Liberals accuse Tories of delaying
implementing Accountability Act
[PoliticsWatch updated 5:35 p.m., February 19, 2007]
OTTAWA — The
Conservatives came under attack from the Liberals in question period
on Monday because key provisions of the Federal Accountability
Act regarding government ethics are still not in place.
The Accountability Act was the Conservatives' centrepiece
legislation in the last election campaign and was called its No. 1
The bill was passed by the Senate and received Royal Assent in
December, but nearly two months later many parts of it have not been
"The prime minister has still not acted to deliver on its key
provisions," Liberal MP Michael Ignatieff said during
question period. "Restrictions on lobbying: not yet in force. Conflicts of interest rules: not yet in force. A public appointments commission: promised, but nowhere to be seen.
"Why is the prime minister failing to deliver on his party's number one election promise?"
Prime Minister Stephen Harper said in response that the
government has "been moving quickly" on implementing parts
of the act.
"We hope to have most of them in force by around April 1,"
Harper said in question period.
Mike Storeshaw, a spokesman for Treasury Board President Vic
Toews, told PoliticsWatch the Accountability Act is a "very
complex piece of legislation" that deals with amending dozens
of existing laws meaning it will take a while before the final
promulgation stage is completed.
"It doesn't get proclaimed all at once. Some of these things
happen more quickly than others
"We have been able to proclaim the new fraud provisions and we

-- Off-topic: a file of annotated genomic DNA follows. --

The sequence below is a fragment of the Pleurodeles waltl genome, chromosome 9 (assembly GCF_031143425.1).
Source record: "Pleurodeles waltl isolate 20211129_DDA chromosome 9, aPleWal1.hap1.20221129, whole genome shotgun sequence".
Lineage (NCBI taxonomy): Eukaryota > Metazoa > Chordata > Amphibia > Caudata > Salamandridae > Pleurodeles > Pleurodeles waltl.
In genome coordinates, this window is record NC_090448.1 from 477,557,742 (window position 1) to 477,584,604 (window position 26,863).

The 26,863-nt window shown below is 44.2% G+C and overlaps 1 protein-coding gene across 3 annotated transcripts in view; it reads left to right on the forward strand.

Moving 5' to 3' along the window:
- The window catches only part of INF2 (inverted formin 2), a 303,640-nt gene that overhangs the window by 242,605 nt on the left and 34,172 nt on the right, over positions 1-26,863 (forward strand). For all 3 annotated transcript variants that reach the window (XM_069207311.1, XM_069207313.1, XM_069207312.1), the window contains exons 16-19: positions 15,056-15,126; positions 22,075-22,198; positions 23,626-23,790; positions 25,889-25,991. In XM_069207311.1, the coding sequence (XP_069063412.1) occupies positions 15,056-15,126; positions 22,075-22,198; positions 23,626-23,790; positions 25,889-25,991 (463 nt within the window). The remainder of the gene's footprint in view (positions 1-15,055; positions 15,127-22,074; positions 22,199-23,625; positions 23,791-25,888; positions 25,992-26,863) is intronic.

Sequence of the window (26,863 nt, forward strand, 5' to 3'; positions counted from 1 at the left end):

expect to be making more announcements and bringing the whole thing
into effect," Storeshaw said.
In an interview with PoliticsWatch, NDP MP Pat Martin said he
met with Toews last week to discuss why certain parts of the bill
have not been implemented.
"He gave me straight answers," said Martin. "They're
frustrated somewhat, too, at how complex it is."
Martin said he is awaiting a "legitimate timeline" from
the government on the implementation process.
"We don't smell a rat yet," Martin said, adding that he's
holding off before accusing the government of foot dragging like the
Liberals have done.
Among the items being delayed is the creation of a public
appointments commissioner to ensure that government appointments are
made on the basis of merit and tough new regulations and
restrictions for lobbyists requiring them to report their meetings
with government officials and public office holders.
Martin said the NDP won't accept "lengthy delays" on these
two specific items.
Both the NDP and the Liberals have been critical with the number of
former Conservative politicians and insiders who have been appointed
to various positions over the past year.
During the election, Harper promised to end
"patronage and cronyism" when it came to make selections
for boards, agencies and Crown corporations.
On Monday, the Liberals sent to reporters a list of 50 prominent
Tories who have been appointed in the past year.
Included on that list: Former Nova Scotia premier John Hamm,
who was appointed chairman of the newly formed Assisted Human Reproduction Agency of
Canada; former Mulroney cabinet minister Barbara MacDougall,
has received two appointments over the last year; and Raminder
Gill, a Tory candidate in the Toronto riding now held by
floor-crosser Wajid Khan, was recently appointed to the
Immigration Review Board.
NDP Leader Jack Layton said the Tories have clearly changed
their tune on appointments since they've been elected.
"I think maybe they're enjoying the fact that they can make
appointments now more than they thought they would," he told
reporters after question period.
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